On this episode of Dugout Blues, before Jared and I recap the still-good Dodgers and the MLB Draft.
The Dodgers are still good, somehow. Despite having approximately 3,500 injured starting pitchers, the Dodgers are still getting solid contributions from the rotation, led by the incredible Ross Stripling. He has been amazing and here’s hoping it continues! Walker Buehler has been great as well, but now he’s a little banged up. At present, Stripling might be the only starting pitcher who’s (near) 100 percent because Alex Wood is also dealing with a hamstring injury and Dennis Santana has a strained rotator cuff, which isn’t great. It’s not that much worse than the torn lat muscle, as it was initially diagnosed. Either way, not good.
Caleb Ferguson was called upon to make his MLB debut last week, and it didn’t go well. He only retired five hitters and he’s clearly not ready for the majors yet. I’m surprised a guy like Manny Banuelos didn’t get the call before Ferguson if for no other reason than Ferguson is a legit prospect and needs more time in the minors.
Who is good is Max Muncy. He has been nothing short of unbelievable, especially in the last month. He’s getting easier playing time because Justin Turner‘s wrist is still bugging him. Muncy and Matt Kemp are leading the offense, while Cody Bellinger finally looks like he’s turning things around. Joc Pederson is also producing, which will help make up for any pitching deficiencies, but that can’t be the game plan the rest of the season. There are internal options coming back soonish (Kenta Maeda, Rich Hill), and Clayton Kershaw will be back at some point, but we don’t know what version of him we’ll be getting.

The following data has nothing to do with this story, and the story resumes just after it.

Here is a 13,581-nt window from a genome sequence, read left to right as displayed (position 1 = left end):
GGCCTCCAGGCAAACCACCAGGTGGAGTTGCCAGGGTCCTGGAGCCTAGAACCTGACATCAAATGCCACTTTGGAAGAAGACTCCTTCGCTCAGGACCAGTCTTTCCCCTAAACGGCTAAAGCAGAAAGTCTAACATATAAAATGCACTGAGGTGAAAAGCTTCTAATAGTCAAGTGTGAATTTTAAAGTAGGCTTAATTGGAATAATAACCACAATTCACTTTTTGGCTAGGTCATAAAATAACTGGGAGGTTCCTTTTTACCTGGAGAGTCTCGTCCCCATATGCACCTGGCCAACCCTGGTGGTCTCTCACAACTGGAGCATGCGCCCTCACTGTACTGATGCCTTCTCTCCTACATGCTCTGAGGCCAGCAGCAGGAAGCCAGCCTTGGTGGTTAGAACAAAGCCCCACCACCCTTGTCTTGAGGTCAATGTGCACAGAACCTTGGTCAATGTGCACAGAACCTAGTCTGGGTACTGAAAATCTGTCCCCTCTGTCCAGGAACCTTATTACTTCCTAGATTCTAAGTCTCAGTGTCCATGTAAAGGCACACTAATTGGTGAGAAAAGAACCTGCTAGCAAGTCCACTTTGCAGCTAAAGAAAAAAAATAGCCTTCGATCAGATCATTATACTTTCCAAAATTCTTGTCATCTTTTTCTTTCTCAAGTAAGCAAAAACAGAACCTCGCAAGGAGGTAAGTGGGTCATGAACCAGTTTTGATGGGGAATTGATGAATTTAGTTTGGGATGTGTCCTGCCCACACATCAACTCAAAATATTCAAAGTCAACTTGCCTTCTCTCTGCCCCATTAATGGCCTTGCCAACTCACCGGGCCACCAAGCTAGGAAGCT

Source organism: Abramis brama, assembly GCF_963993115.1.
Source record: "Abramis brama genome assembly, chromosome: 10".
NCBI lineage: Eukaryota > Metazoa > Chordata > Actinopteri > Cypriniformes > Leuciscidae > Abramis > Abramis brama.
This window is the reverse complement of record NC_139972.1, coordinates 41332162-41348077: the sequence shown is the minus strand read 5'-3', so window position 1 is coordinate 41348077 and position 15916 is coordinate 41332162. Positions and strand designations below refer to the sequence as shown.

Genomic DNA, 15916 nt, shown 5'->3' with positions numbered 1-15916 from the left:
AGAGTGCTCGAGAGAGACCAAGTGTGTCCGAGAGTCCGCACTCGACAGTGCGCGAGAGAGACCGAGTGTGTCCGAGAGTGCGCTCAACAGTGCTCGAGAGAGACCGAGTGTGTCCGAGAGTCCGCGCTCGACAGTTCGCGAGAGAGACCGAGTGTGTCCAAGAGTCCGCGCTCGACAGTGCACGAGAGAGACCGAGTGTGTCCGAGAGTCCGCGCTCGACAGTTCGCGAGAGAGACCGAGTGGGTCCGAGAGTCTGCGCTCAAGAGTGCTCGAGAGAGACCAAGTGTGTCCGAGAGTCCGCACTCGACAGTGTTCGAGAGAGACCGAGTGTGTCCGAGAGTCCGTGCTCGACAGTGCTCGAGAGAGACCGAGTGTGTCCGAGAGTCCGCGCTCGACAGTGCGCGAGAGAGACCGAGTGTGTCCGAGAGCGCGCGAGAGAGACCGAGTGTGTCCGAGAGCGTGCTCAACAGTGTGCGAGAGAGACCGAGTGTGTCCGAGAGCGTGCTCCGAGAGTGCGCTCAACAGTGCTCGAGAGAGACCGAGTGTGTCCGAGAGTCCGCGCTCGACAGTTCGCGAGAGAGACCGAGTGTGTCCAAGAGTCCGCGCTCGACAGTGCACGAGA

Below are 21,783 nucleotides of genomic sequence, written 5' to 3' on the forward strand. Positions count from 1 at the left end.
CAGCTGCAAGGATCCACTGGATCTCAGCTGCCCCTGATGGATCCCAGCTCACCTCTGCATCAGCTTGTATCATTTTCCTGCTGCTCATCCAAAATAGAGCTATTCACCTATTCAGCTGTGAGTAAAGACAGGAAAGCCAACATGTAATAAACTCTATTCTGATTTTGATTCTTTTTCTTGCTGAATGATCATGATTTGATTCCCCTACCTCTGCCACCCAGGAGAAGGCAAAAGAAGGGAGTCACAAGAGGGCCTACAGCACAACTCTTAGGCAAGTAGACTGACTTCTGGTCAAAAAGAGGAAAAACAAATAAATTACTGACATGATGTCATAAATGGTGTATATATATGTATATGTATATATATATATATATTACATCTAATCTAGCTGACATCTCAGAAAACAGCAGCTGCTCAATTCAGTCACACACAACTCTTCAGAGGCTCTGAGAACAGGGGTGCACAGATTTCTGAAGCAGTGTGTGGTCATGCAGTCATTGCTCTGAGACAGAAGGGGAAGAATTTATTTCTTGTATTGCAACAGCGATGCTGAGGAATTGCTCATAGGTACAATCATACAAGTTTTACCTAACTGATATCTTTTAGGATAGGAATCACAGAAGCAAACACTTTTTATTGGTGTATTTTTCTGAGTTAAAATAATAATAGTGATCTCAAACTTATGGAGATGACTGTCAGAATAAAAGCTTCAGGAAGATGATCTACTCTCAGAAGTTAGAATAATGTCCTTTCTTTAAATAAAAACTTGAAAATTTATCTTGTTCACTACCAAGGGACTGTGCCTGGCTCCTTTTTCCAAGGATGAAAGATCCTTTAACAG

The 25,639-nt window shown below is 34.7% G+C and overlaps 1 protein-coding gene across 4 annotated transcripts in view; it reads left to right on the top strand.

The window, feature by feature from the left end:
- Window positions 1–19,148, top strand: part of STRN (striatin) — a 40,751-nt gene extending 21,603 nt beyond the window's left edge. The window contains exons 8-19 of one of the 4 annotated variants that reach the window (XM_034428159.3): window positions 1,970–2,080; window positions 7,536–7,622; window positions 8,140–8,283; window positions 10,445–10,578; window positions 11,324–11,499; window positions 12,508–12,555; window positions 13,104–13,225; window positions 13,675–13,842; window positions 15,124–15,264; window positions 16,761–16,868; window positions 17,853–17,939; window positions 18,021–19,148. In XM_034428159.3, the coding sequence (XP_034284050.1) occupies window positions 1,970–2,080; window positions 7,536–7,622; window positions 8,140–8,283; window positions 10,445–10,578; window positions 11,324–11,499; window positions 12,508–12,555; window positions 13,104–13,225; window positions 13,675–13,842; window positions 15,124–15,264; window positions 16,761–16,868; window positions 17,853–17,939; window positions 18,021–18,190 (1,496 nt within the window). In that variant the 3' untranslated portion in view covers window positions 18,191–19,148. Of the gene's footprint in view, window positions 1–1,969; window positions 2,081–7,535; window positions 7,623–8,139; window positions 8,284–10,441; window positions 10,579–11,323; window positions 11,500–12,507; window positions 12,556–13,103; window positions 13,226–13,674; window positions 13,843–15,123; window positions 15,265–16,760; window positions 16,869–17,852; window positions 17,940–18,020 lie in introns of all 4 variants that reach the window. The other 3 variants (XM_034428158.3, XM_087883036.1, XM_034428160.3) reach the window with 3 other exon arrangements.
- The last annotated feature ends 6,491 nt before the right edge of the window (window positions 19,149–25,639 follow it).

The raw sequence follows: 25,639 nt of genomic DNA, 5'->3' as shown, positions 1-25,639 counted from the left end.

On the farm, Yusniel Diaz is still performing and he’s starting to make a believer out of more evaluators. Mitchell White is slowly getting back to pitching well again, while Gavin Lux is still playing well in High-A (T-shirt idea: ‘Do it in Double-A’) but there are a lot of other prospects who are struggling a bit: Dustin May, DJ Peters, Keibert Ruiz … just to name a few.
We recap the draft and think we’re in agreement on the Dodgers’ first two picks: High risk, high reward. They went safer on the bats and riskier on the arms, which is kinda what you have to do with such a small bonus pool. There are also some interesting post-10th-round draftees who could help improve the overall standing of the class.
To end, a solid Q&A session. Please keep those questions coming!
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